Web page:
Studies in the Psychology of Sex, Volume 5 Erotic Symbolism; The Mechanism of Detumescence; The Psychic State in Pregnancy

Studies in the Psychology of Sex, Volume 5 
Erotic Symbolism; The Mechanism of Detumescence; The Psychic State in Pregnancy

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EROTIC SYMBOLISM.

I.

The Definition of Erotic Symbolism—Symbolism of Act and Symbolism of Object—Erotic Fetichism—Wide extension of the symbols of Sex—The Immense Variety of Possible Erotic Fetiches—The Normal Foundations of Erotic Symbolism—Classification of the Phenomena—The Tendency to Idealize the Defects of a Beloved Person—Stendhal's "Crystallization."

By "erotic symbolism" I mean that tendency whereby the lover's attention is diverted from the central focus of sexual attraction to some object or process which is on the periphery of that focus, or is even outside of it altogether, though recalling it by association of contiguity or of similarity. It thus happens that tumescence, or even in extreme cases detumescence, may be provoked by the contemplation of acts or objects which are away from the end of sexual conjugation.

In considering the phenomena of sexual selection in a previous volume, it was found that there are four or five main factors in the constitution of beauty in so far as beauty determines sexual selection. Erotic symbolism is founded on the factor of individual taste in beauty; it arises as a specialized development of that factor, but it is, nevertheless, incorrect to merge it in sexual selection. The attractive characteristics of a beloved woman or man, from the point of view of sexual selection, are a complex but harmonious whole leading up to a desire for the complete possession of the person who displays them. There is no tendency to isolate and dissociate any single character from the individual and to concentrate attention upon that character at the expense of the attention bestowed upon the individual generally. As soon as such a tendency begins to show itself, even though only in a slight or temporary form, we may say that there is erotic symbolism.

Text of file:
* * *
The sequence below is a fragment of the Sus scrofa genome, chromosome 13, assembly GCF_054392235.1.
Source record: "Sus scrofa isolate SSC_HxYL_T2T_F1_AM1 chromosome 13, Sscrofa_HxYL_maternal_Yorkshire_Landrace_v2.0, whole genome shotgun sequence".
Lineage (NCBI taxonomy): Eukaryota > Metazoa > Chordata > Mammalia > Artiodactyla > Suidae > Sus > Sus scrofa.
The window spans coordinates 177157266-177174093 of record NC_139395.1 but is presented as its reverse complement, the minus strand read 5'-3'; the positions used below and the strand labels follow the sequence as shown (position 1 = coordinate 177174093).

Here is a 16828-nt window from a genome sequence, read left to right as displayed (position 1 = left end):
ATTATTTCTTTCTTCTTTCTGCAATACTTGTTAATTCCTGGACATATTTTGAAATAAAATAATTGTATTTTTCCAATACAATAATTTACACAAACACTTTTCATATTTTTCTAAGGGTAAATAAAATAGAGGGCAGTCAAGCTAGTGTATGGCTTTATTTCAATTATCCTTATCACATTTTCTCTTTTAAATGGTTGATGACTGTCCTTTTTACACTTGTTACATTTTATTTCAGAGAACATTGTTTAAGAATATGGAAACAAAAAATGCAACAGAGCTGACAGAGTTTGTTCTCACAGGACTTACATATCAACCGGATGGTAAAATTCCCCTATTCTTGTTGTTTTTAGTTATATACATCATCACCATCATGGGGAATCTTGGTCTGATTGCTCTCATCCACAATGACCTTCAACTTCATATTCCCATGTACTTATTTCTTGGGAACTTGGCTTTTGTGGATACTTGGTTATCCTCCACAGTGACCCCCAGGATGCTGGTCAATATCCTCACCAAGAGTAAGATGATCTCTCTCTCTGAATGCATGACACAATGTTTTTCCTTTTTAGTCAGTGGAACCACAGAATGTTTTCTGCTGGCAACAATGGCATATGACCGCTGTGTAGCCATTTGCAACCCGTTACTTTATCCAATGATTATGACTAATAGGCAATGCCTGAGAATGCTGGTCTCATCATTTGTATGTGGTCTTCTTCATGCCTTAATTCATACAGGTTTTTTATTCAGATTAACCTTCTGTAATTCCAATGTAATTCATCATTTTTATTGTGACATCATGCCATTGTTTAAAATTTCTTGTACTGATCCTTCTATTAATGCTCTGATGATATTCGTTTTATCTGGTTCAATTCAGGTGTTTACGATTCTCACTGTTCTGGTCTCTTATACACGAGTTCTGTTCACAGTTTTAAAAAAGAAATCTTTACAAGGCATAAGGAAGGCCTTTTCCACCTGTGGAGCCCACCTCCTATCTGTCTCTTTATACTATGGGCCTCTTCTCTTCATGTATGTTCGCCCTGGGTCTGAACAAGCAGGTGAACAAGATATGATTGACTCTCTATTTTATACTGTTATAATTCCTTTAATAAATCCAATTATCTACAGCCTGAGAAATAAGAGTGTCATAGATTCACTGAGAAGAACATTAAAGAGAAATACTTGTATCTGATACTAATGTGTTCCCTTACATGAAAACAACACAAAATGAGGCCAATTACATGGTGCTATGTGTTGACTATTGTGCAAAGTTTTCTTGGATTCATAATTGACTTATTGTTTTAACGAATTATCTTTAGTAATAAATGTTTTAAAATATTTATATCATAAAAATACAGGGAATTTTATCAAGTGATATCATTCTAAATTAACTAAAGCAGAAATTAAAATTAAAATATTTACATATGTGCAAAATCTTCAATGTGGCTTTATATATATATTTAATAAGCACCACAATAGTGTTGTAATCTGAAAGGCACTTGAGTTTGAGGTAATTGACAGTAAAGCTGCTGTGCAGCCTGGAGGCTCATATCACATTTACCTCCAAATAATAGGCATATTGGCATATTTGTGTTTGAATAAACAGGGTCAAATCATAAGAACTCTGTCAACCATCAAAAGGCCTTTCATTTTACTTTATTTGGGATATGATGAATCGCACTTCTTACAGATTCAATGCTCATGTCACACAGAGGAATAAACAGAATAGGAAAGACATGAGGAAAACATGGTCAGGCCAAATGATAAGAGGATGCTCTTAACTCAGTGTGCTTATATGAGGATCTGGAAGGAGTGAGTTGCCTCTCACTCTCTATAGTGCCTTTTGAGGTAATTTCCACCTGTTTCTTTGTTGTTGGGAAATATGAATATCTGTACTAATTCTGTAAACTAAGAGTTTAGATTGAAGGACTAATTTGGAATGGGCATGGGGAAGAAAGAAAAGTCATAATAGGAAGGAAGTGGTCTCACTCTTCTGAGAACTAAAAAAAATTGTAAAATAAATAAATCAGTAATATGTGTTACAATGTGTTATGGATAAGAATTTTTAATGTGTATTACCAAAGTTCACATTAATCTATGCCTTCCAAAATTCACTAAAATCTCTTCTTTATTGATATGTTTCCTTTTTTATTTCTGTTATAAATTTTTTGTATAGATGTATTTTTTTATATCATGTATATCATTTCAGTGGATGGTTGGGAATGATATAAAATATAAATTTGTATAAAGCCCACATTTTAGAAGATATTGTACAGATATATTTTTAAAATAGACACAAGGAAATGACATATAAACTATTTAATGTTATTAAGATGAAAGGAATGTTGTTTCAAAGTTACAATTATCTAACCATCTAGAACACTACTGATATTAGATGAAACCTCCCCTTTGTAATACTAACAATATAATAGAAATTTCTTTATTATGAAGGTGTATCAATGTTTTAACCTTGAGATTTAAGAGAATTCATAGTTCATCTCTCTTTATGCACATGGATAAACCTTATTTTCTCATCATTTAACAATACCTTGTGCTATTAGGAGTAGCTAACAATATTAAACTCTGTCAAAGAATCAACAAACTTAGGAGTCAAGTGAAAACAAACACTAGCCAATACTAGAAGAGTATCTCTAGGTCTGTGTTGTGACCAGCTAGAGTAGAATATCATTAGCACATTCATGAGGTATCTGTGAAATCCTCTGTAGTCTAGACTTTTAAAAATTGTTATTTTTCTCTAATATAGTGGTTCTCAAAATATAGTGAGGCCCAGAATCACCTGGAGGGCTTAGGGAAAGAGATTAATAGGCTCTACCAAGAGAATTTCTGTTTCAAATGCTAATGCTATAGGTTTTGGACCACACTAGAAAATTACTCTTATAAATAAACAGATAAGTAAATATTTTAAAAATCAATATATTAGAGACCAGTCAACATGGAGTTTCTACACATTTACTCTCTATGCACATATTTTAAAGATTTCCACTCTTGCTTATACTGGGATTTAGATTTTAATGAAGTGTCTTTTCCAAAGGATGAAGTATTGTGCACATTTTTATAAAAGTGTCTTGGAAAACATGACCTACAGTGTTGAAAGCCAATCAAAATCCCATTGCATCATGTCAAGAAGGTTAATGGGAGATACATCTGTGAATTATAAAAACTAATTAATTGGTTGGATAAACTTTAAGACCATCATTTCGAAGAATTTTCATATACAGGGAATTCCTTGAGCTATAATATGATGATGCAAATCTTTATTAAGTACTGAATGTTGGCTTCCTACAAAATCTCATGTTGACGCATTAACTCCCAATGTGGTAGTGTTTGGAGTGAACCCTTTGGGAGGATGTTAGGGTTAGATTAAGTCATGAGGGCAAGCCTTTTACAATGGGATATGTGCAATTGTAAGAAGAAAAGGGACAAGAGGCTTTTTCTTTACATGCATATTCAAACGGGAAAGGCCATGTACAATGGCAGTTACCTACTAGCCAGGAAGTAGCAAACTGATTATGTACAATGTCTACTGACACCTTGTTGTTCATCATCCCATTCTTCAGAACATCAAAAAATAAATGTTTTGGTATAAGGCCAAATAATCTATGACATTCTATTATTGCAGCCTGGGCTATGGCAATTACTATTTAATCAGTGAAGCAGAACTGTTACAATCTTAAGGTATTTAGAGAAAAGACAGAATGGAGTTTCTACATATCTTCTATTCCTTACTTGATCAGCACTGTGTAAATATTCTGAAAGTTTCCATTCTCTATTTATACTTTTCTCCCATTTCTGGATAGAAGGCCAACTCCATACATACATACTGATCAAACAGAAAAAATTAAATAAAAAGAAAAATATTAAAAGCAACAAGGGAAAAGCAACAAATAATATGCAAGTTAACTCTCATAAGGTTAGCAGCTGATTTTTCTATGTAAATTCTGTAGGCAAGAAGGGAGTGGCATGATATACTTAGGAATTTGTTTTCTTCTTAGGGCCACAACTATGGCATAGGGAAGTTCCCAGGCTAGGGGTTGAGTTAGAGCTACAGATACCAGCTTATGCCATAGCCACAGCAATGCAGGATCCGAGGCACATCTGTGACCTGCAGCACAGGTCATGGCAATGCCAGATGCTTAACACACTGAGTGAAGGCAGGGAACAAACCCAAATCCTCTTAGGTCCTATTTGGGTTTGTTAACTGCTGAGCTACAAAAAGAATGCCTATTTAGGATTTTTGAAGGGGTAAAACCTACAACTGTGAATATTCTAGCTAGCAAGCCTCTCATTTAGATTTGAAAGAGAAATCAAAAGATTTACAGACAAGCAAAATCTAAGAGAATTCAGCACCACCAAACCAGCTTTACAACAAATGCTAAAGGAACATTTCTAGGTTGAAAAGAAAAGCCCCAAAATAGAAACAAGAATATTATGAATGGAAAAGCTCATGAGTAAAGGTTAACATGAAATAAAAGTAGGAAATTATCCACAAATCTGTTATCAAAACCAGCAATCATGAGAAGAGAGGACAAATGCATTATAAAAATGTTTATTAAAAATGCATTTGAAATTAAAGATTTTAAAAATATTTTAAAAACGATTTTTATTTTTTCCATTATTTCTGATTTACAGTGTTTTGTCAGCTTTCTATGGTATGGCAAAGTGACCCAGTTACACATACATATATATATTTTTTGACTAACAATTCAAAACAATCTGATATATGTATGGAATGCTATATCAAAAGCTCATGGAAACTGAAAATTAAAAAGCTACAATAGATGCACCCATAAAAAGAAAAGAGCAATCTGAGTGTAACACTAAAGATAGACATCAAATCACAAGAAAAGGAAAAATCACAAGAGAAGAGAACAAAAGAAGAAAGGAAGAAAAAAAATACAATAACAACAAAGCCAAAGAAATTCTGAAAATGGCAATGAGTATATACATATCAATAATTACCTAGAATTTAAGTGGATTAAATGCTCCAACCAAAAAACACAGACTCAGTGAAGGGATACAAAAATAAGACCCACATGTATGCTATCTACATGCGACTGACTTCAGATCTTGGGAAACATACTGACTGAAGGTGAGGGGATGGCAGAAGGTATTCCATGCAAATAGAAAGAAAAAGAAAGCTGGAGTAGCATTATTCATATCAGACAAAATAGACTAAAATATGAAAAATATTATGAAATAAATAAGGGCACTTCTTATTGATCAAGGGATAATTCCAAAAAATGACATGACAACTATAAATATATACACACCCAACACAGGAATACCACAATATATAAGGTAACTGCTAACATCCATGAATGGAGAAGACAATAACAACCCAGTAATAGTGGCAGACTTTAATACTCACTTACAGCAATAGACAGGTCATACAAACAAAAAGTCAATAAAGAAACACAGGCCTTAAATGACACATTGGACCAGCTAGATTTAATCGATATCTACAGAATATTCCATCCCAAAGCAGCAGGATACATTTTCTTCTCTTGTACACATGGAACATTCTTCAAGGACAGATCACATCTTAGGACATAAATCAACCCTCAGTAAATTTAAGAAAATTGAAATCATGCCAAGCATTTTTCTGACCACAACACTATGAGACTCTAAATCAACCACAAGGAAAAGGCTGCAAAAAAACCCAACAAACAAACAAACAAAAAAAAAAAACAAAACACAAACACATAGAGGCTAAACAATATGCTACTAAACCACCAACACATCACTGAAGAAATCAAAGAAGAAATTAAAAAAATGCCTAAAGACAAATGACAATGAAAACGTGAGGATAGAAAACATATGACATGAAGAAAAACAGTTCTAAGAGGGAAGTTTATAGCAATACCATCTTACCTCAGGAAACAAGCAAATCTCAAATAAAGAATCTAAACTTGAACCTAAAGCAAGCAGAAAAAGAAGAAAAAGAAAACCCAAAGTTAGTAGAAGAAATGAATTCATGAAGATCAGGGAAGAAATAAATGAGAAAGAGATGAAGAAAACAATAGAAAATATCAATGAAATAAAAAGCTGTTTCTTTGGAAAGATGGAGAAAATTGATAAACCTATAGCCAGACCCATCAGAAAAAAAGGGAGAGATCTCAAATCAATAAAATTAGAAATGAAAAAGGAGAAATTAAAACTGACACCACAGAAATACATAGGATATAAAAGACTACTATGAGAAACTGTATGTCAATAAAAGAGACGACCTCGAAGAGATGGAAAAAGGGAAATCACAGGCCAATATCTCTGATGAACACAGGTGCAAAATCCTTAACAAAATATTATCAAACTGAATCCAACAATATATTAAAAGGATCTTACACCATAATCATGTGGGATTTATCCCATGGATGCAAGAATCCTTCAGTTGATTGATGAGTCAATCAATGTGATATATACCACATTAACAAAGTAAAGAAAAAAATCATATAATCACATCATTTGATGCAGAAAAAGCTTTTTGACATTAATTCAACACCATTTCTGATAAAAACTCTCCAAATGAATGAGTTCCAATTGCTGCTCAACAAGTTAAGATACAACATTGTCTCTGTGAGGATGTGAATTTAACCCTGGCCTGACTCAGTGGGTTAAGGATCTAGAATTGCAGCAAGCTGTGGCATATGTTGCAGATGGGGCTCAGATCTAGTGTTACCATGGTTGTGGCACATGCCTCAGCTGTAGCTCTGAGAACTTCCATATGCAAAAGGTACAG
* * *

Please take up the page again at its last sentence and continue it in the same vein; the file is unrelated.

Erotic symbolism is, however, by no means confined to the individualizing tendency to concentrate amorous attention upon some single characteristic of the adult woman or man who is normally the object of sexual love. The adult human being may not be concerned at all, the attractive object or act may not even be human, not even animal, and we may still be concerned with a symbol which has parasitically rooted itself on the fruitful site of sexual emotion and absorbed to itself the energy which normally goes into the channels of healthy human love having for its final end the procreation of the species. Thus understood in its widest sense, it may be said that every sexual perversion, even homosexuality, is a form of erotic symbolism, for we shall find that in every case some object or act that for the normal human being has little or no erotic value, has assumed such value in a supreme degree; that is to say, it has become a symbol of the normal object of love. Certain perversions are, however, of such great importance on account of their wide relationships, that they cannot be adequately discussed merely as forms of erotic symbolism. This is notably the case as regards homosexuality, auto-erotism, and algolagnia, all of which phenomena have therefore been separately discussed in previous studies....